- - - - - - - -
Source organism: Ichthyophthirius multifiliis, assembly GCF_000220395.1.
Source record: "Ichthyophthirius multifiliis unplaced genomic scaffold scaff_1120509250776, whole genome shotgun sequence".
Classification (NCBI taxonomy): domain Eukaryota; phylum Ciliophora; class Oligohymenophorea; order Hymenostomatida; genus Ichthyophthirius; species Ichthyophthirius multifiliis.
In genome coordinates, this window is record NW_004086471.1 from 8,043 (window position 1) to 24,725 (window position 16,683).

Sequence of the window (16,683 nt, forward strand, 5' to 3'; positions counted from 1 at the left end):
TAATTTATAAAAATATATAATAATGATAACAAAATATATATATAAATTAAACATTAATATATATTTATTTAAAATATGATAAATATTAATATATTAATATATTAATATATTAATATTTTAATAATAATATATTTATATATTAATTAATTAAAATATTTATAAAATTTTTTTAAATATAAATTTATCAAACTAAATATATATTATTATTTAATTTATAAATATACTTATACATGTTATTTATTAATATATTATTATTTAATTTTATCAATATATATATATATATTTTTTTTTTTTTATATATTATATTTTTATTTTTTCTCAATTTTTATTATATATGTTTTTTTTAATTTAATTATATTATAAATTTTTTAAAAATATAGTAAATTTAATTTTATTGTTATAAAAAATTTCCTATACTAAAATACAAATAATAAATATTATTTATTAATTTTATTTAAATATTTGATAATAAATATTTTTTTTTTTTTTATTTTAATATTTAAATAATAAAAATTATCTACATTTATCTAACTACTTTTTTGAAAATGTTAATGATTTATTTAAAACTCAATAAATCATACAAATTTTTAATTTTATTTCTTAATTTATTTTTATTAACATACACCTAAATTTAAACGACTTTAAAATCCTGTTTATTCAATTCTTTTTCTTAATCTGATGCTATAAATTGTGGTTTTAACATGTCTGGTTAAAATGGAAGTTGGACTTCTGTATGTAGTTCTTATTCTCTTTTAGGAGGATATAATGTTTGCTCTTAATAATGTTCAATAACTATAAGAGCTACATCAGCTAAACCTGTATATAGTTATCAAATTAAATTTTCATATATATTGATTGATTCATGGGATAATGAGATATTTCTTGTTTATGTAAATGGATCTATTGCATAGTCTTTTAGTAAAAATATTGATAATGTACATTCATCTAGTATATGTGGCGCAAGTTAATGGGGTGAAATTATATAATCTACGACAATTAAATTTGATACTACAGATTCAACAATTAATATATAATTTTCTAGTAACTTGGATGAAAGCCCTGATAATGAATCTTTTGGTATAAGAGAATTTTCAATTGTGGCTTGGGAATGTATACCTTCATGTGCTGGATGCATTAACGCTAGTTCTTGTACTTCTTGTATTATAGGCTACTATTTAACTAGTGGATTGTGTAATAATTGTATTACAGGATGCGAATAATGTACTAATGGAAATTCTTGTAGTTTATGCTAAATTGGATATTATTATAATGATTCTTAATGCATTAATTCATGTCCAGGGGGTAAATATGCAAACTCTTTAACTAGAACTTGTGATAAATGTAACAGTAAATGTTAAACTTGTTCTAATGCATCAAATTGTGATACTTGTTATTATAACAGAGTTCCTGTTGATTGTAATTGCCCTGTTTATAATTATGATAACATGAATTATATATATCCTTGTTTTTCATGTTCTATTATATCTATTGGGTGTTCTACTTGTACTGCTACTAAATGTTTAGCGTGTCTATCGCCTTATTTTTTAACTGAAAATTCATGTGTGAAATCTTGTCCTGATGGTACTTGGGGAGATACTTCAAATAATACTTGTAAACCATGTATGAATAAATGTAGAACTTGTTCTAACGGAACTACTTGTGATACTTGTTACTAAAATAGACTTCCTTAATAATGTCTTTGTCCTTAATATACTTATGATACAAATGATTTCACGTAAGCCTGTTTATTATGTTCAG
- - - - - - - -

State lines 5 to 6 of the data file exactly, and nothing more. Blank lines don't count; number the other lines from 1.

Sequence of the window (16,683 nt, forward strand, 5' to 3'; positions counted from 1 at the left end):
TAATTTATAAAAATATATAATAATGATAACAAAATATATATATAAATTAAACATTAATATATATTTATTTAAAATATGATAAATATTAATATATTAATATATTAATATATTAATATTTTAATAATAATATATTTATATATTAATTAATTAAAATATTTATAAAATTTTTTTAAATATAAATTTATCAAACTAAATATATATTATTATTTAATTTATAAATATACTTATACATGTTATTTATTAATATATTATTATTTAATTTTATCAATATATATATATATATTTTTTTTTTTTTATATATTATATTTTTATTTTTTCTCAATTTTTATTATATATGTTTTTTTTAATTTAATTATATTATAAATTTTTTAAAAATATAGTAAATTTAATTTTATTGTTATAAAAAATTTCCTATACTAAAATACAAATAATAAATATTATTTATTAATTTTATTTAAATATTTGATAATAAATATTTTTTTTTTTTTTATTTTAATATTTAAATAATAAAAATTATCTACATTTATCTAACTACTTTTTTGAAAATGTTAATGATTTATTTAAAACTCAATAAATCATACAAATTTTTAATTTTATTTCTTAATTTATTTTTATTAACATACACCTAAATTTAAACGACTTTAAAATCCTGTTTATTCAATTCTTTTTCTTAATCTGATGCTATAAATTGTGGTTTTAACATGTCTGGTTAAAATGGAAGTTGGACTTCTGTATGTAGTTCTTATTCTCTTTTAGGAGGATATAATGTTTGCTCTTAATAATGTTCAATAACTATAAGAGCTACATCAGCTAAACCTGTATATAGTTATCAAATTAAATTTTCATATATATTGATTGATTCATGGGATAATGAGATATTTCTTGTTTATGTAAATGGATCTATTGCATAGTCTTTTAGTAAAAATATTGATAATGTACATTCATCTAGTATATGTGGCGCAAGTTAATGGGGTGAAATTATATAATCTACGACAATTAAATTTGATACTACAGATTCAACAATTAATATATAATTTTCTAGTAACTTGGATGAAAGCCCTGATAATGAATCTTTTGGTATAAGAGAATTTTCAATTGTGGCTTGGGAATGTATACCTTCATGTGCTGGATGCATTAACGCTAGTTCTTGTACTTCTTGTATTATAGGCTACTATTTAACTAGTGGATTGTGTAATAATTGTATTACAGGATGCGAATAATGTACTAATGGAAATTCTTGTAGTTTATGCTAAATTGGATATTATTATAATGATTCTTAATGCATTAATTCATGTCCAGGGGGTAAATATGCAAACTCTTTAACTAGAACTTGTGATAAATGTAACAGTAAATGTTAAACTTGTTCTAATGCATCAAATTGTGATACTTGTTATTATAACAGAGTTCCTGTTGATTGTAATTGCCCTGTTTATAATTATGATAACATGAATTATATATATCCTTGTTTTTCATGTTCTATTATATCTATTGGGTGTTCTACTTGTACTGCTACTAAATGTTTAGCGTGTCTATCGCCTTATTTTTTAACTGAAAATTCATGTGTGAAATCTTGTCCTGATGGTACTTGGGGAGATACTTCAAATAATACTTGTAAACCATGTATGAATAAATGTAGAACTTGTTCTAACGGAACTACTTGTGATACTTGTTACTAAAATAGACTTCCTTAATAATGTCTTTGTCCTTAATATACTTATGATACAAATGATTTCACGTAAGCCTGTTTATTATGTTCAG